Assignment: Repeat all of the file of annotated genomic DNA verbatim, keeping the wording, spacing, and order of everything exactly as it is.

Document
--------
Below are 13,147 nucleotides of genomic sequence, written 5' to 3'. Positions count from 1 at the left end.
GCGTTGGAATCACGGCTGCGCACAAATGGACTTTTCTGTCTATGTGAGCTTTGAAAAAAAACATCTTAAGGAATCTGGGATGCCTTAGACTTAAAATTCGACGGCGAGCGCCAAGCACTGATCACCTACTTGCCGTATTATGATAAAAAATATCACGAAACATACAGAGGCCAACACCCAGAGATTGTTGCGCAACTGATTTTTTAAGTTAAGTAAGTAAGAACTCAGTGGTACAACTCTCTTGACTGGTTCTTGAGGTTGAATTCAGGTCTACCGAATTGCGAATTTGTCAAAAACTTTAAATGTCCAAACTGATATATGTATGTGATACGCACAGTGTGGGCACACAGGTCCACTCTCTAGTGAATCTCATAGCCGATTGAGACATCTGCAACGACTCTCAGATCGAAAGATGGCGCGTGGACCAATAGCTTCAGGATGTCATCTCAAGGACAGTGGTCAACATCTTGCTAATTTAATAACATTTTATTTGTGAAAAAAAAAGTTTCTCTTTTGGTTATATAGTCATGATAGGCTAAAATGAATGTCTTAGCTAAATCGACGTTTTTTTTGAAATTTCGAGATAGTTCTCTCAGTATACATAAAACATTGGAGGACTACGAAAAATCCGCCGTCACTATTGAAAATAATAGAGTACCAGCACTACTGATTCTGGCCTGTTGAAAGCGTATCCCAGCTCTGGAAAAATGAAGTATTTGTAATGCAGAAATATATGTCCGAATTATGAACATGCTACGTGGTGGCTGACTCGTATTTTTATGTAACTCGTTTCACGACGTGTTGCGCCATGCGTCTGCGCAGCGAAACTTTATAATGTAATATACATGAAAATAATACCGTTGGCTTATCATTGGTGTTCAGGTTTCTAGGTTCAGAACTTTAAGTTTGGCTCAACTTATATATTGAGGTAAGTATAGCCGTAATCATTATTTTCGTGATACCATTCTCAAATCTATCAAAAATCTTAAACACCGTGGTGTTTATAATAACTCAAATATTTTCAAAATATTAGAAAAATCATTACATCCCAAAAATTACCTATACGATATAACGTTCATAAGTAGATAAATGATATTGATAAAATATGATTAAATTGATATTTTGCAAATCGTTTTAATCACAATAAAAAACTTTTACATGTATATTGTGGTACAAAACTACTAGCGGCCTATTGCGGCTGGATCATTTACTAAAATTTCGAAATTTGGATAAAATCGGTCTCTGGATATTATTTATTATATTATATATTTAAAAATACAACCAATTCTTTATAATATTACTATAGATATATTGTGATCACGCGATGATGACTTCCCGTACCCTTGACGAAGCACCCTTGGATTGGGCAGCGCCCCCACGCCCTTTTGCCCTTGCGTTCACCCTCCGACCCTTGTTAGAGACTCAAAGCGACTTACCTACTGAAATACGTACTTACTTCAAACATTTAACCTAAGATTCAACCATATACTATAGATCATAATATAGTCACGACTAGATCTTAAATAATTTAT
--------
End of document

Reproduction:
Below are 13,147 nucleotides of genomic sequence, written 5' to 3'. Positions count from 1 at the left end.
GCGTTGGAATCACGGCTGCGCACAAATGGACTTTTCTGTCTATGTGAGCTTTGAAAAAAAACATCTTAAGGAATCTGGGATGCCTTAGACTTAAAATTCGACGGCGAGCGCCAAGCACTGATCACCTACTTGCCGTATTATGATAAAAAATATCACGAAACATACAGAGGCCAACACCCAGAGATTGTTGCGCAACTGATTTTTTAAGTTAAGTAAGTAAGAACTCAGTGGTACAACTCTCTTGACTGGTTCTTGAGGTTGAATTCAGGTCTACCGAATTGCGAATTTGTCAAAAACTTTAAATGTCCAAACTGATATATGTATGTGATACGCACAGTGTGGGCACACAGGTCCACTCTCTAGTGAATCTCATAGCCGATTGAGACATCTGCAACGACTCTCAGATCGAAAGATGGCGCGTGGACCAATAGCTTCAGGATGTCATCTCAAGGACAGTGGTCAACATCTTGCTAATTTAATAACATTTTATTTGTGAAAAAAAAAGTTTCTCTTTTGGTTATATAGTCATGATAGGCTAAAATGAATGTCTTAGCTAAATCGACGTTTTTTTTGAAATTTCGAGATAGTTCTCTCAGTATACATAAAACATTGGAGGACTACGAAAAATCCGCCGTCACTATTGAAAATAATAGAGTACCAGCACTACTGATTCTGGCCTGTTGAAAGCGTATCCCAGCTCTGGAAAAATGAAGTATTTGTAATGCAGAAATATATGTCCGAATTATGAACATGCTACGTGGTGGCTGACTCGTATTTTTATGTAACTCGTTTCACGACGTGTTGCGCCATGCGTCTGCGCAGCGAAACTTTATAATGTAATATACATGAAAATAATACCGTTGGCTTATCATTGGTGTTCAGGTTTCTAGGTTCAGAACTTTAAGTTTGGCTCAACTTATATATTGAGGTAAGTATAGCCGTAATCATTATTTTCGTGATACCATTCTCAAATCTATCAAAAATCTTAAACACCGTGGTGTTTATAATAACTCAAATATTTTCAAAATATTAGAAAAATCATTACATCCCAAAAATTACCTATACGATATAACGTTCATAAGTAGATAAATGATATTGATAAAATATGATTAAATTGATATTTTGCAAATCGTTTTAATCACAATAAAAAACTTTTACATGTATATTGTGGTACAAAACTACTAGCGGCCTATTGCGGCTGGATCATTTACTAAAATTTCGAAATTTGGATAAAATCGGTCTCTGGATATTATTTATTATATTATATATTTAAAAATACAACCAATTCTTTATAATATTACTATAGATATATTGTGATCACGCGATGATGACTTCCCGTACCCTTGACGAAGCACCCTTGGATTGGGCAGCGCCCCCACGCCCTTTTGCCCTTGCGTTCACCCTCCGACCCTTGTTAGAGACTCAAAGCGACTTACCTACTGAAATACGTACTTACTTCAAACATTTAACCTAAGATTCAACCATATACTATAGATCATAATATAGTCACGACTAGATCTTAAATAATTTAT